That leads us to what may be the most important reading of this Sunday, the canticle from Isaiah which forms the responsorial psalm. The importance of this canticle can be seen by the frequency with which the Church uses it. It is found at the Easter Vigil, the feast of the Baptism of the Lord and the feast of the Sacred Heart, all important celebrations. It is as well therefore to be alert to this canticle whenever it appears. Yet this song with its various themes is especially appropriate to Advent. It is the conclusion to the first part of the book of Isaiah which contains the great messianic prophecies. It has been adapted for the liturgy so reading the original in your Bible will show how its two halves fit together. The opening verse, which is not used, marks this canticle as a song of thanksgiving because God’s anger has passed. Like Zephaniah, the song celebrates how great in our midst is the Holy One of Israel.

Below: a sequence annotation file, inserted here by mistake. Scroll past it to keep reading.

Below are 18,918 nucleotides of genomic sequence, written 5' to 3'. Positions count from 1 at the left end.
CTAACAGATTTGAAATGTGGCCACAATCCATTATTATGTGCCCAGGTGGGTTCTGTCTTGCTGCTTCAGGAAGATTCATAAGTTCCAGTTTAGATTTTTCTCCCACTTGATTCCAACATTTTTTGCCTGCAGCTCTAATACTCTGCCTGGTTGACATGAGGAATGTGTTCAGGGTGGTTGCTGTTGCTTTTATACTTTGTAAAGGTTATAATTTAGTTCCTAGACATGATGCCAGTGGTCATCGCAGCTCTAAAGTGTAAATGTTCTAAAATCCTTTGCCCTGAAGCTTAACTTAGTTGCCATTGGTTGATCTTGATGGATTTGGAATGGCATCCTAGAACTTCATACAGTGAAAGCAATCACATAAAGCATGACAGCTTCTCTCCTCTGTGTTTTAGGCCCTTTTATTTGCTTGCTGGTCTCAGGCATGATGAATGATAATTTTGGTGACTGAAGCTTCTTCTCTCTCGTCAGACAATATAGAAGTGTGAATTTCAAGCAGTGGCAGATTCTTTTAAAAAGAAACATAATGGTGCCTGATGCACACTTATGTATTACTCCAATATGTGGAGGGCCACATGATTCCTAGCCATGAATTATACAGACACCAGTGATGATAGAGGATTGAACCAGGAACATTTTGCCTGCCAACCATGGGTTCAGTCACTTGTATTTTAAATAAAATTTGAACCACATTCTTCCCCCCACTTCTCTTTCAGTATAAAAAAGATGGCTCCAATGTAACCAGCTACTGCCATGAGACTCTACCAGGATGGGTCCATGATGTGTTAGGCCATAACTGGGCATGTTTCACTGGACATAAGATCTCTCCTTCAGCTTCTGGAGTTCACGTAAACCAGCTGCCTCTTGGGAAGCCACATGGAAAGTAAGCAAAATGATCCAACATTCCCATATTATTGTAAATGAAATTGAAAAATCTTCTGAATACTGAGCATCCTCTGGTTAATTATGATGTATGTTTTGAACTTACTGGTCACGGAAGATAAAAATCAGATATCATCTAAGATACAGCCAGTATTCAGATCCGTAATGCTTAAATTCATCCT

And the canticle announces that it is with joy that we draw water from the wells of salvation, joy once again. Yet here arises an important point about translations. The traditional Douay Rheims Bible follows the Latin Vulgate which for a thousand years was the Bible of the Western Church. Translations into other languages only came to the fore in the sixteenth century following the development of printing. For this canticle we find in the Latin “Behold, God is my Saviour” and “with joy you will draw water from the Saviour’s fountains”. Modern Bibles follow the Hebrew by using “salvation”. Likewise with the Rorate Caeli, a traditional Advent antiphon. It speaks of the earth yielding a Saviour rather than salvation. With the Hebrew original so dominant today we need to be aware of these differences which are so important in our tradition1. Saviour makes more sense to me because it indicates a specific person, the longed for Saviour for whose coming we await. Meantime we also draw water from the wells of our Saviour which for me is a sign of the sacramental life of the Church. We are reminded of the great encounter in the Gospel of John between Jesus and the Samaritan Women and the water he gives her to drink, water welling up to eternal life.